What Could Possibly Go Wrong?
Rust in Linux is almost certainly going to happen, but is that guaranteed to be a good thing? There are a few possible downsides to consider. First off, the interface between C and Rust is a likely place for unanticipated bugs to crop up. It’s new code, some of it generated automatically, doing something novel — there will certainly be surprises. That’s not really any more of a problem than any other new code. Bugs get fixed, problems get ironed out.
What may be more of an issue is the added complexity of debugging problems when there is another language to consider. Until now, the kernel has enjoyed the advantage that it’s all in C and all the programmers working on it are familiar with that language. Add a second language, and now there’s C programmers, Rust programmers, and the few that are actually proficient in both. There’s yet another compiler that could possibly introduce errors, and another toolchain to manage.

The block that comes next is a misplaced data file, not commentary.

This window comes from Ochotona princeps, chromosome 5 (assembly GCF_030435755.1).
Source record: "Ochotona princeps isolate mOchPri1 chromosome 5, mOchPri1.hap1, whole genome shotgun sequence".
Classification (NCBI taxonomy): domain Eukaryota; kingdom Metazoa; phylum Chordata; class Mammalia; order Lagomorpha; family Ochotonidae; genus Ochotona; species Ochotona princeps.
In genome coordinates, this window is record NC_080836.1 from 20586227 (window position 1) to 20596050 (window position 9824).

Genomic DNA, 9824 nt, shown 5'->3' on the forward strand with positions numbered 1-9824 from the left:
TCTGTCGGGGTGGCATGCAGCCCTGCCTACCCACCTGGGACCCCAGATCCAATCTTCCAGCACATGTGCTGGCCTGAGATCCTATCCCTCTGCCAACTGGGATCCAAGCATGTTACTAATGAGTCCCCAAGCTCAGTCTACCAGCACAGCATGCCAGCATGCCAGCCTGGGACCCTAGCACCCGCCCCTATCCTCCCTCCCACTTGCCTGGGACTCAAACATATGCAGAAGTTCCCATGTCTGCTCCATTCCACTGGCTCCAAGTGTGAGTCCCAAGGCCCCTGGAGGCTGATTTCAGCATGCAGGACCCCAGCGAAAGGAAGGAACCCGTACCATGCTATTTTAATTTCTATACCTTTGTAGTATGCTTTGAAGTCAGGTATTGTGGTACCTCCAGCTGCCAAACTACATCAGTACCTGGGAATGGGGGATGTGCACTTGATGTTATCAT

Lastly, there’s the danger that it just doesn’t catch on. It may be that the kernel community collectively shrugs, and goes on writing code in C, and the Rust support bit-rots. This is the least problematic issue, because the backing of big players like Google make this unlikely, and even if Rust dies on the vine, it’s easy to remove the code.
Are any of the above issues likely to be deal breakers? Probably not. The addition of Rust will change the way kernel development happens a bit, and kernel maintainers will have to brush up on their Rust knowledge. The potential benefits seem to outweigh the downsides. Torvalds seems to have accepted the idea of Rust in the kernel, once the last few wrinkles are ironed out. We’re looking forward to seeing Rust in Linux mature, and we’ll bring you the rest of the story once that happens.